4. This does, indeed, suck and it seems to be typical of China and other nations who haven't got the hang of satire or dissent yet. I agree, the statement didn't exactly reek of satire, but it may have lost that flavor in translation to English. Even so, this is an egregious violation of Cheng's rights as a human being and should be roundly condemned.

    The leverage China has on us is in how much they've lent us in the past few decades. This is because US debt is a good risk, regardless of what deficit hawks say. It's a much better risk than private debt like stocks or hedge funds.

    As for Chinese goods, surely there are a lot of cheap toys with lead-based paint and the like dumped on the US market, but there are a lot of US companies that either manufacture their products in China or have them assembled there (e.g. my iPad). It makes for lower-priced electronics, and, given the fact that these are Chinese companies dealing with American companies, it's hard to tell what these relationships are really doing to the US economy.

  5. That’s pretty messed up. The worst thing that Bill Clinton did during his presidency was sign that damned trade agreement with them. We once had leverage over them and might have been able to actually DO something about their civil & human rights violations. Now they have leverage over US, because of how much of our debt they owe. Our manufacturing jobs are going to them, and in return, our market is flooded with shoddy, sometimes dangerous products made under cruel and inhuman conditions.

    All that being said, the statement she retweeted didn’t really sound all that satirical to me.

  6. It is most unfortunate that while we count our economic progressions, our civil progress is not expanding at the same pace as our GDP!

    Freedom of expression – in whatever form: electronic, written, verbal – should be respected, not oppressed!

  7. Of course this sort of paranoia has been flourishing in neighbouring country Thailand.With the repressive and outdated Lese Majeste law.The Thai king seems more than willing to allow the Thai authorities to lock up anyone who dare to criticise him.Meanwhile you have Hilirary Clinton sending this tyrant king cristmas messages,and telling the kings critics to “respect the monarchy”.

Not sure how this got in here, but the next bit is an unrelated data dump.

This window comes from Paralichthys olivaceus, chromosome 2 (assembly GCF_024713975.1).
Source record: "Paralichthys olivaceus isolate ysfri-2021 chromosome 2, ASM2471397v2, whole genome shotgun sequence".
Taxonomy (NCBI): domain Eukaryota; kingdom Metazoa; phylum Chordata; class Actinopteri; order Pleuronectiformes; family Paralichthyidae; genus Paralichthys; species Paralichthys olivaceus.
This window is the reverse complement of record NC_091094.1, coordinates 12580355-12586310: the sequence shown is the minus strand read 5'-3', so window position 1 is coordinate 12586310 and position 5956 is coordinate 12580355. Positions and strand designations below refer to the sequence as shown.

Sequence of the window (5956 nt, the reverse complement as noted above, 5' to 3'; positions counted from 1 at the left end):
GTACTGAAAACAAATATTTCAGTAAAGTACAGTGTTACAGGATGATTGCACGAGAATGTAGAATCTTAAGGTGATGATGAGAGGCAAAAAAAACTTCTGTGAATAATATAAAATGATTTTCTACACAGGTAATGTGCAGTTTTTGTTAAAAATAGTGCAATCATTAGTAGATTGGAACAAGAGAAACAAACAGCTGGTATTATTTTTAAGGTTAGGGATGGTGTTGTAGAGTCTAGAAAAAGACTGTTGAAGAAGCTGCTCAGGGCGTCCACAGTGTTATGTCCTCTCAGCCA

8. This does, indeed, suck and it seems to be typical of China and other nations who haven’t got the hang of satire or dissent yet. I agree, the statement didn’t exactly reek of satire, but it may have lost that flavor in translation to English. Even so, this is an egregious violation of Cheng’s rights as a human being and should be roundly condemned.

    The leverage China has on us is in how much they’ve lent us in the past few decades. This is because US debt is a good risk, regardless of what deficit hawks say. It’s a much better risk than private debt like stocks or hedge funds.

    As for Chinese goods, surely there are a lot of cheap toys with lead-based paint and the like dumped on the US market, but there are a lot of US companies that either manufacture their products in China or have them assembled there (e.g. my iPad). It makes for lower-priced electronics, and, given the fact that these are Chinese companies dealing with American companies, it’s hard to tell what these relationships are really doing to the US economy.

  9. Instead of penalizing its citizens for non-violent activism, China should put them on the next plane to the U.S..

  10. Any Chinese citizen (not including those who have done any violent crime) who disagrees with their government's policies, should be allowed to enter the U.S. with immigrant VISAS as soon as their are seats on large airlines, and, lose their Chinese citizenships.

  11. Instead of penalizing its citizens for non-violent activism, China should put them on the next plane to the U.S..

  12. Any Chinese citizen (not including those who have done any violent crime) who disagrees with their government’s policies, should be allowed to enter the U.S. with immigrant VISAS as soon as their are seats on large airlines, and, lose their Chinese citizenships.

  13. You guys most be some lunatic. Who the fuck said that this chinese women wouldn't have been similarly charged in US if she did make similar "terrorist" joke? Or do we see the evil only in others?

  14. You guys most be some lunatic. Who the fuck said that this chinese women wouldn’t have been similarly charged in US if she did make similar “terrorist” joke? Or do we see the evil only in others?